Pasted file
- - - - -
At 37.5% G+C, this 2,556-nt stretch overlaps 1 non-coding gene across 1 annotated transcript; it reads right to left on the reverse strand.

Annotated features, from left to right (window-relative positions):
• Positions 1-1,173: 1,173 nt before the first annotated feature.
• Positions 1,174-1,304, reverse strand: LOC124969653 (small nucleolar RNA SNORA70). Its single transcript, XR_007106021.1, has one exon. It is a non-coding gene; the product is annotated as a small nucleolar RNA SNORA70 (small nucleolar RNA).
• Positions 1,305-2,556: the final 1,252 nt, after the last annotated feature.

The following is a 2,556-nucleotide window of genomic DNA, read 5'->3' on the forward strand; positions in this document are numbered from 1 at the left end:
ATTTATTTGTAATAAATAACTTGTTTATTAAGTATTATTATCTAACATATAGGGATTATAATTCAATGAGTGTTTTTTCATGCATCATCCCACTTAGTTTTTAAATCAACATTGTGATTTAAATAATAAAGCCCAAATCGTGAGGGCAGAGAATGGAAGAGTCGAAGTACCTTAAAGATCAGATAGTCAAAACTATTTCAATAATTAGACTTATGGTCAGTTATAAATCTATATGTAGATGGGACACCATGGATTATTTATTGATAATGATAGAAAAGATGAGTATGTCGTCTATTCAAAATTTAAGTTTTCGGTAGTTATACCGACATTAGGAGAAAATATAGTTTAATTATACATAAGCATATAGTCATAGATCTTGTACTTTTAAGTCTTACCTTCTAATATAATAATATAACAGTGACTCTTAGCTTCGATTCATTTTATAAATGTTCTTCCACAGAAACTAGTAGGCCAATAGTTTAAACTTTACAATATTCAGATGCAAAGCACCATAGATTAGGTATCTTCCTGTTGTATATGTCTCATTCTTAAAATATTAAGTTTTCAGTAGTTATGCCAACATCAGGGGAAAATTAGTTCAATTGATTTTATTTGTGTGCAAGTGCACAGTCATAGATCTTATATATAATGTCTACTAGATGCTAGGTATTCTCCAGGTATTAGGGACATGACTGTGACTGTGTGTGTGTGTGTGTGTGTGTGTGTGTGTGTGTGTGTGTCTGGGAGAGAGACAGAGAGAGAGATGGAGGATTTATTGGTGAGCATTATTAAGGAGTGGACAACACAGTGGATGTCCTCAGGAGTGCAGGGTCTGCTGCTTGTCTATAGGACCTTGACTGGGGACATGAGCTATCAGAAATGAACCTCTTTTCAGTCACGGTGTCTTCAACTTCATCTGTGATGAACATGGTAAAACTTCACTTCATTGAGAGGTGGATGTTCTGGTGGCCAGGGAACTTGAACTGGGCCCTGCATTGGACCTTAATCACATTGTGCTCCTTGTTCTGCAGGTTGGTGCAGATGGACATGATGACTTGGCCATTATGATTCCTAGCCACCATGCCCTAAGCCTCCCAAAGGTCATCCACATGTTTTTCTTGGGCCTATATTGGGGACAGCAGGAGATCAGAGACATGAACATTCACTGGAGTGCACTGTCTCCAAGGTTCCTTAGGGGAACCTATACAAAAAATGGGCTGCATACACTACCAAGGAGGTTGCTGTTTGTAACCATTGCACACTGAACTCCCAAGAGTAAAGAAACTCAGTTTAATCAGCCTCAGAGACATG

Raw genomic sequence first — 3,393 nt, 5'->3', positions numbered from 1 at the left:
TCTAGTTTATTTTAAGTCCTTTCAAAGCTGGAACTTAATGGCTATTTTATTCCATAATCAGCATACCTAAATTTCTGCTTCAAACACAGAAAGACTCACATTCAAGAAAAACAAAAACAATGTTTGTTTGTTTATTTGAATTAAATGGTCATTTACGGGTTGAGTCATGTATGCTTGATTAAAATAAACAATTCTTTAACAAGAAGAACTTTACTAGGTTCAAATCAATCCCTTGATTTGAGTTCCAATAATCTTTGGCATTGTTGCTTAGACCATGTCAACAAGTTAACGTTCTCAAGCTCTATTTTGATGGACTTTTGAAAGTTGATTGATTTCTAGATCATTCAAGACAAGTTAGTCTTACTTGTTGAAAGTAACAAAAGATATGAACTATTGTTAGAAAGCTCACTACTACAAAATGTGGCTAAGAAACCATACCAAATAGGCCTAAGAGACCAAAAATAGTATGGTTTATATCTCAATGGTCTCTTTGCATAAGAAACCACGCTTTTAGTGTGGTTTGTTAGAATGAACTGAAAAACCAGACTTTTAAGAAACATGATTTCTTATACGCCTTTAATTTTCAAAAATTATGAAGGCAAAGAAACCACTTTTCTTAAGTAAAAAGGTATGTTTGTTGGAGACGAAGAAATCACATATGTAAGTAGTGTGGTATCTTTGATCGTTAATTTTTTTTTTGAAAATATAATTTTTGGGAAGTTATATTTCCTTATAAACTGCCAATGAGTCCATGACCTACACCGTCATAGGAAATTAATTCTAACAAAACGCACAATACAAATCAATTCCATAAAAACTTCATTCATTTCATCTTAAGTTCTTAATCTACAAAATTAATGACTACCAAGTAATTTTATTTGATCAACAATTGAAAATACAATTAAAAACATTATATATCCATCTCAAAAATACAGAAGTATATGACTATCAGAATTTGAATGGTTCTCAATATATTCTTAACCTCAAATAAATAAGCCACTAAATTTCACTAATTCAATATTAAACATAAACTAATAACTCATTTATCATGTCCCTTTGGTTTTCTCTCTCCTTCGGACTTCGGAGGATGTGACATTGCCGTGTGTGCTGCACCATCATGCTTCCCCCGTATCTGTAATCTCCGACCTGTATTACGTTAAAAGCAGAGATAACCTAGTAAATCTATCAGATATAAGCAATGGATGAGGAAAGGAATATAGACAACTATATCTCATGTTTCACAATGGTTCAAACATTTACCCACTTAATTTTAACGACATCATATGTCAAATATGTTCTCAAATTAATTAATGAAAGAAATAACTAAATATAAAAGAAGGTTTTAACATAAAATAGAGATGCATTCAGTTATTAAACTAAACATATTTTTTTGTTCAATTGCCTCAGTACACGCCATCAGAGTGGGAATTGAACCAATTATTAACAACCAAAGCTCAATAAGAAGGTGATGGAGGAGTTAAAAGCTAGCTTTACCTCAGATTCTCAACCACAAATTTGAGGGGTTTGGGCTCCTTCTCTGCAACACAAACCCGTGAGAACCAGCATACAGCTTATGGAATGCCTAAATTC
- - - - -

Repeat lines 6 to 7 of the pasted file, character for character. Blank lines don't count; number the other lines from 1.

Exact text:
The following is a 2,556-nucleotide window of genomic DNA, read 5'->3' on the forward strand; positions in this document are numbered from 1 at the left end:
ATTTATTTGTAATAAATAACTTGTTTATTAAGTATTATTATCTAACATATAGGGATTATAATTCAATGAGTGTTTTTTCATGCATCATCCCACTTAGTTTTTAAATCAACATTGTGATTTAAATAATAAAGCCCAAATCGTGAGGGCAGAGAATGGAAGAGTCGAAGTACCTTAAAGATCAGATAGTCAAAACTATTTCAATAATTAGACTTATGGTCAGTTATAAATCTATATGTAGATGGGACACCATGGATTATTTATTGATAATGATAGAAAAGATGAGTATGTCGTCTATTCAAAATTTAAGTTTTCGGTAGTTATACCGACATTAGGAGAAAATATAGTTTAATTATACATAAGCATATAGTCATAGATCTTGTACTTTTAAGTCTTACCTTCTAATATAATAATATAACAGTGACTCTTAGCTTCGATTCATTTTATAAATGTTCTTCCACAGAAACTAGTAGGCCAATAGTTTAAACTTTACAATATTCAGATGCAAAGCACCATAGATTAGGTATCTTCCTGTTGTATATGTCTCATTCTTAAAATATTAAGTTTTCAGTAGTTATGCCAACATCAGGGGAAAATTAGTTCAATTGATTTTATTTGTGTGCAAGTGCACAGTCATAGATCTTATATATAATGTCTACTAGATGCTAGGTATTCTCCAGGTATTAGGGACATGACTGTGACTGTGTGTGTGTGTGTGTGTGTGTGTGTGTGTGTGTGTGTGTCTGGGAGAGAGACAGAGAGAGAGATGGAGGATTTATTGGTGAGCATTATTAAGGAGTGGACAACACAGTGGATGTCCTCAGGAGTGCAGGGTCTGCTGCTTGTCTATAGGACCTTGACTGGGGACATGAGCTATCAGAAATGAACCTCTTTTCAGTCACGGTGTCTTCAACTTCATCTGTGATGAACATGGTAAAACTTCACTTCATTGAGAGGTGGATGTTCTGGTGGCCAGGGAACTTGAACTGGGCCCTGCATTGGACCTTAATCACATTGTGCTCCTTGTTCTGCAGGTTGGTGCAGATGGACATGATGACTTGGCCATTATGATTCCTAGCCACCATGCCCTAAGCCTCCCAAAGGTCATCCACATGTTTTTCTTGGGCCTATATTGGGGACAGCAGGAGATCAGAGACATGAACATTCACTGGAGTGCACTGTCTCCAAGGTTCCTTAGGGGAACCTATACAAAAAATGGGCTGCATACACTACCAAGGAGGTTGCTGTTTGTAACCATTGCACACTGAACTCCCAAGAGTAAAGAAACTCAGTTTAATCAGCCTCAGAGACATG